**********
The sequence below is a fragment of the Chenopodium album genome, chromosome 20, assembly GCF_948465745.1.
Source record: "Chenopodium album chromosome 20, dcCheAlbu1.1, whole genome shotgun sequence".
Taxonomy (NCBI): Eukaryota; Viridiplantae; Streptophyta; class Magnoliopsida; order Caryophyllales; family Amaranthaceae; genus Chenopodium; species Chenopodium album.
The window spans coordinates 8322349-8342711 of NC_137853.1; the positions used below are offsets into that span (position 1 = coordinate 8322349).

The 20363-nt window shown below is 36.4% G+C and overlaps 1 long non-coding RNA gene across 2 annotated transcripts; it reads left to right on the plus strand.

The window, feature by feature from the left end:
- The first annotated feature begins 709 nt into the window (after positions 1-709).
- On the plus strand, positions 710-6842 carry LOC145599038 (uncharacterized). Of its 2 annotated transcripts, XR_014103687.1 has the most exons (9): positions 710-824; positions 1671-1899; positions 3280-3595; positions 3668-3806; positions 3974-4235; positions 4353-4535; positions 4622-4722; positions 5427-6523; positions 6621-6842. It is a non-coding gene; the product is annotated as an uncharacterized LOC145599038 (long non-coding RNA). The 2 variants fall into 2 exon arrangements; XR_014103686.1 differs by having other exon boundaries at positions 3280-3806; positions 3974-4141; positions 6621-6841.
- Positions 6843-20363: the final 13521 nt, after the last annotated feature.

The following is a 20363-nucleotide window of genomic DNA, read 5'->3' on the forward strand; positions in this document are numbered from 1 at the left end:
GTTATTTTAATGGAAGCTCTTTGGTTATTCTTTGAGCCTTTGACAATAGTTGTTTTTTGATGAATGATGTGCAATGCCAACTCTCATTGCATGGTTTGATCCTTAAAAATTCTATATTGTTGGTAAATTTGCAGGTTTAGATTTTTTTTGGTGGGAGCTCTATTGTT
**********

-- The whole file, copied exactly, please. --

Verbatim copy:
The sequence below is a fragment of the Chenopodium album genome, chromosome 20, assembly GCF_948465745.1.
Source record: "Chenopodium album chromosome 20, dcCheAlbu1.1, whole genome shotgun sequence".
Taxonomy (NCBI): Eukaryota; Viridiplantae; Streptophyta; class Magnoliopsida; order Caryophyllales; family Amaranthaceae; genus Chenopodium; species Chenopodium album.
The window spans coordinates 8322349-8342711 of NC_137853.1; the positions used below are offsets into that span (position 1 = coordinate 8322349).

The 20363-nt window shown below is 36.4% G+C and overlaps 1 long non-coding RNA gene across 2 annotated transcripts; it reads left to right on the plus strand.

The window, feature by feature from the left end:
- The first annotated feature begins 709 nt into the window (after positions 1-709).
- On the plus strand, positions 710-6842 carry LOC145599038 (uncharacterized). Of its 2 annotated transcripts, XR_014103687.1 has the most exons (9): positions 710-824; positions 1671-1899; positions 3280-3595; positions 3668-3806; positions 3974-4235; positions 4353-4535; positions 4622-4722; positions 5427-6523; positions 6621-6842. It is a non-coding gene; the product is annotated as an uncharacterized LOC145599038 (long non-coding RNA). The 2 variants fall into 2 exon arrangements; XR_014103686.1 differs by having other exon boundaries at positions 3280-3806; positions 3974-4141; positions 6621-6841.
- Positions 6843-20363: the final 13521 nt, after the last annotated feature.

The following is a 20363-nucleotide window of genomic DNA, read 5'->3' on the forward strand; positions in this document are numbered from 1 at the left end:
GTTATTTTAATGGAAGCTCTTTGGTTATTCTTTGAGCCTTTGACAATAGTTGTTTTTTGATGAATGATGTGCAATGCCAACTCTCATTGCATGGTTTGATCCTTAAAAATTCTATATTGTTGGTAAATTTGCAGGTTTAGATTTTTTTTGGTGGGAGCTCTATTGTT